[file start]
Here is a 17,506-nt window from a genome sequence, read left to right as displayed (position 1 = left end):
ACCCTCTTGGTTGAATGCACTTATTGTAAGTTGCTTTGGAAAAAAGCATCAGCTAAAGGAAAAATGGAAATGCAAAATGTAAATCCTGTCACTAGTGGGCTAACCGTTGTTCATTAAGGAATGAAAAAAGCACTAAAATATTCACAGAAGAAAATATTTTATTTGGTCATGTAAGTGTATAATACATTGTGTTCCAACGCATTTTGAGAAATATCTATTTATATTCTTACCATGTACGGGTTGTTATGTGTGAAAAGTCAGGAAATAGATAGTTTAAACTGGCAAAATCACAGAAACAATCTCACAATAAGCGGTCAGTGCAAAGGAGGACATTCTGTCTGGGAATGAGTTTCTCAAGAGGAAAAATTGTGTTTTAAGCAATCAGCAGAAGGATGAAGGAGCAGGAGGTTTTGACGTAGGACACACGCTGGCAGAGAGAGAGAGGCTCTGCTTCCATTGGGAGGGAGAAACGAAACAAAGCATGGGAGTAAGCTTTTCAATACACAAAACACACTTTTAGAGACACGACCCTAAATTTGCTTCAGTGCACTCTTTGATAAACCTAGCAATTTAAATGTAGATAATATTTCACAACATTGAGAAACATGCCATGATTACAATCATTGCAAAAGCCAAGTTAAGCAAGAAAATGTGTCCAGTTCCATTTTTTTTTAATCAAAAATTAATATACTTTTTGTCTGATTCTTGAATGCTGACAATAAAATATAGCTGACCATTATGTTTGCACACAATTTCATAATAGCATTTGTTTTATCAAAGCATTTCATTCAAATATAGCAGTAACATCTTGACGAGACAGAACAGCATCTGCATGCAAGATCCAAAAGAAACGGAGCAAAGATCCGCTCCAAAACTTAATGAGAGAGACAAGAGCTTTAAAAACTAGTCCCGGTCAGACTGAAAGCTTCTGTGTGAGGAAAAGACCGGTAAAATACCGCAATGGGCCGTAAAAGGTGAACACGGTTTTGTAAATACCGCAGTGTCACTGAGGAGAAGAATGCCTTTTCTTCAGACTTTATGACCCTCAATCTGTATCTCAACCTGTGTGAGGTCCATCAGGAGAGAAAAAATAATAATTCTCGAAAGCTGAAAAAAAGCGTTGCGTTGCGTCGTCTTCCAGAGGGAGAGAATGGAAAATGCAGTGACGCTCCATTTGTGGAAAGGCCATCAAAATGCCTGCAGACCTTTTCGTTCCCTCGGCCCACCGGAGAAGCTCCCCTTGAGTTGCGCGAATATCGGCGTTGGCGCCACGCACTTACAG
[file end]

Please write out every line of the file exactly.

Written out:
Here is a 17,506-nt window from a genome sequence, read left to right as displayed (position 1 = left end):
ACCCTCTTGGTTGAATGCACTTATTGTAAGTTGCTTTGGAAAAAAGCATCAGCTAAAGGAAAAATGGAAATGCAAAATGTAAATCCTGTCACTAGTGGGCTAACCGTTGTTCATTAAGGAATGAAAAAAGCACTAAAATATTCACAGAAGAAAATATTTTATTTGGTCATGTAAGTGTATAATACATTGTGTTCCAACGCATTTTGAGAAATATCTATTTATATTCTTACCATGTACGGGTTGTTATGTGTGAAAAGTCAGGAAATAGATAGTTTAAACTGGCAAAATCACAGAAACAATCTCACAATAAGCGGTCAGTGCAAAGGAGGACATTCTGTCTGGGAATGAGTTTCTCAAGAGGAAAAATTGTGTTTTAAGCAATCAGCAGAAGGATGAAGGAGCAGGAGGTTTTGACGTAGGACACACGCTGGCAGAGAGAGAGAGGCTCTGCTTCCATTGGGAGGGAGAAACGAAACAAAGCATGGGAGTAAGCTTTTCAATACACAAAACACACTTTTAGAGACACGACCCTAAATTTGCTTCAGTGCACTCTTTGATAAACCTAGCAATTTAAATGTAGATAATATTTCACAACATTGAGAAACATGCCATGATTACAATCATTGCAAAAGCCAAGTTAAGCAAGAAAATGTGTCCAGTTCCATTTTTTTTTAATCAAAAATTAATATACTTTTTGTCTGATTCTTGAATGCTGACAATAAAATATAGCTGACCATTATGTTTGCACACAATTTCATAATAGCATTTGTTTTATCAAAGCATTTCATTCAAATATAGCAGTAACATCTTGACGAGACAGAACAGCATCTGCATGCAAGATCCAAAAGAAACGGAGCAAAGATCCGCTCCAAAACTTAATGAGAGAGACAAGAGCTTTAAAAACTAGTCCCGGTCAGACTGAAAGCTTCTGTGTGAGGAAAAGACCGGTAAAATACCGCAATGGGCCGTAAAAGGTGAACACGGTTTTGTAAATACCGCAGTGTCACTGAGGAGAAGAATGCCTTTTCTTCAGACTTTATGACCCTCAATCTGTATCTCAACCTGTGTGAGGTCCATCAGGAGAGAAAAAATAATAATTCTCGAAAGCTGAAAAAAAGCGTTGCGTTGCGTCGTCTTCCAGAGGGAGAGAATGGAAAATGCAGTGACGCTCCATTTGTGGAAAGGCCATCAAAATGCCTGCAGACCTTTTCGTTCCCTCGGCCCACCGGAGAAGCTCCCCTTGAGTTGCGCGAATATCGGCGTTGGCGCCACGCACTTACAG